My business requires distribution and collection of data. Much of it resides on a centrally located server; however, there is data on the laptop that has never been transferred over to the server or that may have been taken off the server for project work. As human beings we will never be perfect. Someone will lend access to their laptop to a friend or customer, a laptop will be lost or stolen, and an unprotected USB drive is a loaded gun just waiting to have the trigger pulled so that data can be transferred off your laptop. Laptops with sensitive data that goes unprotected, can become a media nightmare, a legal hassle and a may limit your customer retention and market growth — a serial killer that stops your business growth and the vendors that support you.
To protect data loss, we now have L0-jack services for laptops when they are stolen. The laptop can be found and once connected to a network will be shut down.But what about the ease we have to install and transfer data to others using USB drives. Even if you use a USB drive that requires a password, is that enough security? I have read recently that laptops were returned after being lost that contained sensitive data such as social security numbers for big companies – including Google. Now that they have the laptop back, is the risk over? What if the data was transferred off the laptop onto a USB drive?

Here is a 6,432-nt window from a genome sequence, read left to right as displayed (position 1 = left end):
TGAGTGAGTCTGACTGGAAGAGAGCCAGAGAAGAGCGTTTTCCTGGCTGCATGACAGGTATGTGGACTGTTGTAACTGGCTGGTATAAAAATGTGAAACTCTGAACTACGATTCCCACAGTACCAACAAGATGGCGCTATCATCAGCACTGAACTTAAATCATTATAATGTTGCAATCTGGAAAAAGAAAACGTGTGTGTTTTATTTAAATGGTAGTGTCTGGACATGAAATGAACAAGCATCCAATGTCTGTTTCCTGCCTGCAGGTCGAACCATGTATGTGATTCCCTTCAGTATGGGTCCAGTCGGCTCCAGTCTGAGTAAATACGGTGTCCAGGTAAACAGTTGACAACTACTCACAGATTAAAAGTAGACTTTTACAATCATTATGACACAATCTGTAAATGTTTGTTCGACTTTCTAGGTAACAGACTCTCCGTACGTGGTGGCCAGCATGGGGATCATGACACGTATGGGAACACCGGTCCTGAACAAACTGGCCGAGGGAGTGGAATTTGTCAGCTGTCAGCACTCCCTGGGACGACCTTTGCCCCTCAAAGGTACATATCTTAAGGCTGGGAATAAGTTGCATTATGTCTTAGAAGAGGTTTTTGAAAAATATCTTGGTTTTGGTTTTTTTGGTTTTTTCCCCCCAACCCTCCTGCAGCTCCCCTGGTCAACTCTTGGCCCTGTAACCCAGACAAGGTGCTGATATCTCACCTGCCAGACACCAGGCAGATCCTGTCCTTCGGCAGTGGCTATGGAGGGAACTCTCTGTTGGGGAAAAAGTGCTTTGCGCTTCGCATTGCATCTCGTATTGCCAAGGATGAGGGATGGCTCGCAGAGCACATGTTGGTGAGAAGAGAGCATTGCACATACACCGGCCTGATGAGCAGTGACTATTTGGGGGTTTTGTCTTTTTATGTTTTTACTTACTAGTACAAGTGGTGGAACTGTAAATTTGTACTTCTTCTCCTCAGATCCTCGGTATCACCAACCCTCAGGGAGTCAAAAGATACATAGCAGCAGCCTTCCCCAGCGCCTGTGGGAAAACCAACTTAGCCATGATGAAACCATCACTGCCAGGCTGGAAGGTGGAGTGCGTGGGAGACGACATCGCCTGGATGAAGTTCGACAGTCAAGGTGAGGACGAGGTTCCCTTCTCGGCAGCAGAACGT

Just like for the SAS70 audit, you have to perform a risk assessment to determine the controls that must be in place, and identify those that can be implemented as time permits. In the situation above, I don’t think focusing on the number of ways that data can be taken off laptops is the key to reducing risk. You should focus more on identifying the type of data that you have, mark the sensitive data, and control access to it – by limiting users, strengthening laptop controls around the sensitive data, and identifying opportunities to record transfer of sensitive data which would provide an audit trail. How are you controlling your data on your laptops? firstname.lastname@example.org